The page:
KINGSTON — Minister of Finance and the Public Service, Hon. Audley Shaw, says the revision of the import tax regime will bring the cost of new motor vehicles within the reach of most Jamaicans.
Opening the 2011/12 Budget Debate in the House of Representatives April 28, Mr. Shaw had announced that the Common External Tariff (CET) applicable to motor cars, including sport utility vehicles (SUVs), would be reduced from 40 per cent to 20 per cent , effective May 2.
He also advised the House that the CET on motorcycles, with engine sizes below 300cc and 600cc, would be reduced to 10 and 20 per cent, respectively. Additionally, he said the CET on all terrain vehicles would be reduced to 20 per cent, and the Cost Insurance and Freight (CIF) value, to which the current 20 per cent duty concession is applicable, would be increased from US$25,000 to US$35,000. The general consumption tax (GCT) on second sale vehicles was also increased.
Speaking at the launch of KIA Motors 2011/12 line of SUVs, at the company’s Chelsea Avenue showroom in Kingston on Thursday, Mr. Shaw noted that the tariff regime governing the motor vehicle industry, prior to the announced changes, featured high taxes, big gaps between categories of units and a concession framework which accounted for some 38 per cent of all imports.
He argued that these issues made motor vehicle purchase and sale complicated, time consuming and “just downright inefficient”.
He said that the budget reduction will be good for the motoring public, with long overdue changes being finally instituted. With the reduction in duties offsetting the increase in CIF process, due to external factors, the average car sold in Jamaica will now return to 2007 price levels.
Mr. Shaw explained that a 2011 Toyota Corolla with a landing CIF value of US$13,370 ($1.5 million), attracting a customs duty and special consumption tax (SCT) aggregate of 130 per cent, will now attract duties of 62 per cent. This will result in the purchaser enjoying a 32.7 per cent reduction in the overall price of the vehicle.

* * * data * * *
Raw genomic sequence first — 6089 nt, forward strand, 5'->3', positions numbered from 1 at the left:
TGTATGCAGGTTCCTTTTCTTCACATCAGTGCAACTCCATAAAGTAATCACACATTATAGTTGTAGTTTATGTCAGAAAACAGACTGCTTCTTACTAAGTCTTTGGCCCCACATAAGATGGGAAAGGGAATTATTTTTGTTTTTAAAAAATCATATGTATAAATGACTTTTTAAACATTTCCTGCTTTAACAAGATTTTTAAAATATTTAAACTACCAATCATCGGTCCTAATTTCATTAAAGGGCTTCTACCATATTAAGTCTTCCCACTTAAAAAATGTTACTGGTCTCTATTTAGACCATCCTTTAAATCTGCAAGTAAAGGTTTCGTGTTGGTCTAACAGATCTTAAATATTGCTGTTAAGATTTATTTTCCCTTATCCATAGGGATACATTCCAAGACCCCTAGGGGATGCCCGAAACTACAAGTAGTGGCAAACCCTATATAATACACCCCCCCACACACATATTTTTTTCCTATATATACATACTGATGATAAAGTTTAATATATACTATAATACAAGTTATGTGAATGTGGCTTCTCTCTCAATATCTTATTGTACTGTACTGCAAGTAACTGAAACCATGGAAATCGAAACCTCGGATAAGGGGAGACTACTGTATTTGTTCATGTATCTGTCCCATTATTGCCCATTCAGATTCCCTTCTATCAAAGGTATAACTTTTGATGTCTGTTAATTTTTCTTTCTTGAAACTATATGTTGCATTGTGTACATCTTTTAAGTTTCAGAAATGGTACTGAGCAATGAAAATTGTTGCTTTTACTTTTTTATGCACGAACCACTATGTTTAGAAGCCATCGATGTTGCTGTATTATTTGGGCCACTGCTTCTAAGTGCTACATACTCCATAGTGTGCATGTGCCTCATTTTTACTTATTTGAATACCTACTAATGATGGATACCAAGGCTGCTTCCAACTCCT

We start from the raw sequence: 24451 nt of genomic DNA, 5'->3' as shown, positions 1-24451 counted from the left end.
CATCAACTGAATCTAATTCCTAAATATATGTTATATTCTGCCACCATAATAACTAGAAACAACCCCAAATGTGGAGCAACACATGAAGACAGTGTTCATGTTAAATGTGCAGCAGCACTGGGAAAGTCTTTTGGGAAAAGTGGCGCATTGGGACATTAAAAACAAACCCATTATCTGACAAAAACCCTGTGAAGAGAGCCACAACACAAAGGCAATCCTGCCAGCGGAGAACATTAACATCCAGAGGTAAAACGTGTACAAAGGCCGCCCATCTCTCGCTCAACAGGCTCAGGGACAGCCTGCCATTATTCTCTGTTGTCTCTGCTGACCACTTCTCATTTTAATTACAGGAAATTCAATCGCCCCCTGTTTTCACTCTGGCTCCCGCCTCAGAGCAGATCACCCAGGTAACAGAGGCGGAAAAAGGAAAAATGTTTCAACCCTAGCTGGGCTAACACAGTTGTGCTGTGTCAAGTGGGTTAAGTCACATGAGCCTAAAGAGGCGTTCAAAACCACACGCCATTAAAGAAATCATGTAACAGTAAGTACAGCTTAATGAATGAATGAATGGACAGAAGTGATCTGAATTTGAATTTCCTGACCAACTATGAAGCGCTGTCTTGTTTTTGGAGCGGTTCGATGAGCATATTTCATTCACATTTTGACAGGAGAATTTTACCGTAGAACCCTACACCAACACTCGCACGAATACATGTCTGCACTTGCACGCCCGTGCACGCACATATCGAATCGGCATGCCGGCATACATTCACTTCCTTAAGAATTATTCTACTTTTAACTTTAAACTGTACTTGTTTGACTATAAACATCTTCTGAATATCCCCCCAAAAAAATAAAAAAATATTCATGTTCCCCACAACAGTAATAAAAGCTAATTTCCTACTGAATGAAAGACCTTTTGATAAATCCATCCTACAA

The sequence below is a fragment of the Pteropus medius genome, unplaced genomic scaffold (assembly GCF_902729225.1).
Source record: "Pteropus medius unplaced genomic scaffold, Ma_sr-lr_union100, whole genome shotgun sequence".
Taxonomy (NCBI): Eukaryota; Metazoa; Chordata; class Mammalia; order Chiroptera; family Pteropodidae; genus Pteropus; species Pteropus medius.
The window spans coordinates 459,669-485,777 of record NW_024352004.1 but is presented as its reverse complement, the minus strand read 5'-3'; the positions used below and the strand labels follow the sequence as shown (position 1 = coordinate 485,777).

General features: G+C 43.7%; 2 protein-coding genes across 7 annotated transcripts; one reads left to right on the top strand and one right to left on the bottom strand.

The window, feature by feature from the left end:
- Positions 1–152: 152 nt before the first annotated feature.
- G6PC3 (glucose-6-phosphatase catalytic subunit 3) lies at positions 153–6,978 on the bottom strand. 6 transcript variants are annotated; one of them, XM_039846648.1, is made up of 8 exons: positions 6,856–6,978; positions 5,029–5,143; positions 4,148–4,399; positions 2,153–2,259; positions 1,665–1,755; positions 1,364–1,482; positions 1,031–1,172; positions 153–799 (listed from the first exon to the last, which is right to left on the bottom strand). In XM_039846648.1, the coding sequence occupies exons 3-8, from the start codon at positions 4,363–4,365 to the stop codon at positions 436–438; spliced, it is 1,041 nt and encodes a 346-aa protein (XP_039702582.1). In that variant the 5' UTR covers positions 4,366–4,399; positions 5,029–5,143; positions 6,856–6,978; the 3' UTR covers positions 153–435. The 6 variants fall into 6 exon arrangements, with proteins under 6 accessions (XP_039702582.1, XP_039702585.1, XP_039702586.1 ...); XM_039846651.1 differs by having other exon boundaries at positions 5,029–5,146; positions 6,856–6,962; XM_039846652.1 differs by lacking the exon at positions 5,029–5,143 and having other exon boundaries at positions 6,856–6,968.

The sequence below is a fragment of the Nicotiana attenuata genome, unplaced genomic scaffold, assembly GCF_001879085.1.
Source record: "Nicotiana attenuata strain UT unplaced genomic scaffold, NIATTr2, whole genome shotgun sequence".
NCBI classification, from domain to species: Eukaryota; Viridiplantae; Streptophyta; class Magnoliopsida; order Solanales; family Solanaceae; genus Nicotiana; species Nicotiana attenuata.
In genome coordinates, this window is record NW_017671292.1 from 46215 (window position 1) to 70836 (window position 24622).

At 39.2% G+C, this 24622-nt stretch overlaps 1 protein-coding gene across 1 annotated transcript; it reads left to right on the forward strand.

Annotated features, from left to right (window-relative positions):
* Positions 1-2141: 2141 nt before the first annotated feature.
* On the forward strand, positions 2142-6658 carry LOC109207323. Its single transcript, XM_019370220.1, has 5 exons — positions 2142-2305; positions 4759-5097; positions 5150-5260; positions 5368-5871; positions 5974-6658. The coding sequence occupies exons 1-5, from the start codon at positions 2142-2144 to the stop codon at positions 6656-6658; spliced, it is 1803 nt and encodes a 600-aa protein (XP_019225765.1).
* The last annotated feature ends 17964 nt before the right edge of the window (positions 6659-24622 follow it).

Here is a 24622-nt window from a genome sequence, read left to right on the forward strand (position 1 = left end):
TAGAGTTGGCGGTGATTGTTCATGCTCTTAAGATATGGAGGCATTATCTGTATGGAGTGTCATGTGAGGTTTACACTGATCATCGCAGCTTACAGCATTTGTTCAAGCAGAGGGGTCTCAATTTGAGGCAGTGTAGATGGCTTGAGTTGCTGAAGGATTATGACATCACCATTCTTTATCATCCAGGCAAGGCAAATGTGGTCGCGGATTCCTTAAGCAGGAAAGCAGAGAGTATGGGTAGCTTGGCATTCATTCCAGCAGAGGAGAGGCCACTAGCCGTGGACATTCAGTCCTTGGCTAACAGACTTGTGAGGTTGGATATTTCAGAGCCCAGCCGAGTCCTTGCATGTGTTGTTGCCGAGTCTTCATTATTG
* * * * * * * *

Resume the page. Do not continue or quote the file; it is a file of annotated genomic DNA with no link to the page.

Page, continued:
“This means that the price has now moved from $2.65 million down to $1.78 million, a savings of $870,000 on the one motor vehicle,” he noted.
Commenting on concerns from stakeholders that the new regime “favours the big man”, Mr. Shaw said the claim arose because the duty rate on vehicles with capacity of 3.5 litres upward fell, from an average of 184 per cent to between 81 per cent and 91 per cent, while units ranging between two and 3.5 litres fell from an average 119 per cent to 66- 76 per cent.
He pointed out that figures for 2009/10 showed that, of the 145 vehicles imported during the period, only four units were brought in at full duty in the category of the 3.5 litre and over.
“So it means that the balance of 141 vehicles either came by concession, or they came by some other means. It is clear that the revenue that the government was getting was negligible, and that a high incentive to bypass the system existed. This is evidenced by the low numbers of imports and low prices declared,” the Minister said.
Mr. Shaw contended that the new regime should yield concurrence among all stakeholders that it will increase revenue.
“The market will be stimulated with price reductions leading to an increase in sales, and the transaction speed will be improved due to the elimination of most of the concession processes, because of the bureaucracy that had been associated with that,” he argued.
Other benefits and measures the Minister revealed included reduced incentives for under declaring CIF values, and reducing concession abuse and discretionary waivers.
“And best of all, it will afford Jamaica the opportunity to re-fleet, by putting the cost of a new vehicle within the reach of most Jamaicans,” Mr. Shaw said, while welcoming the Automobile Dealers Association’s (ADA) endorsement of the new regime.
By DOUGLAS McINTOSH, JIS Reporter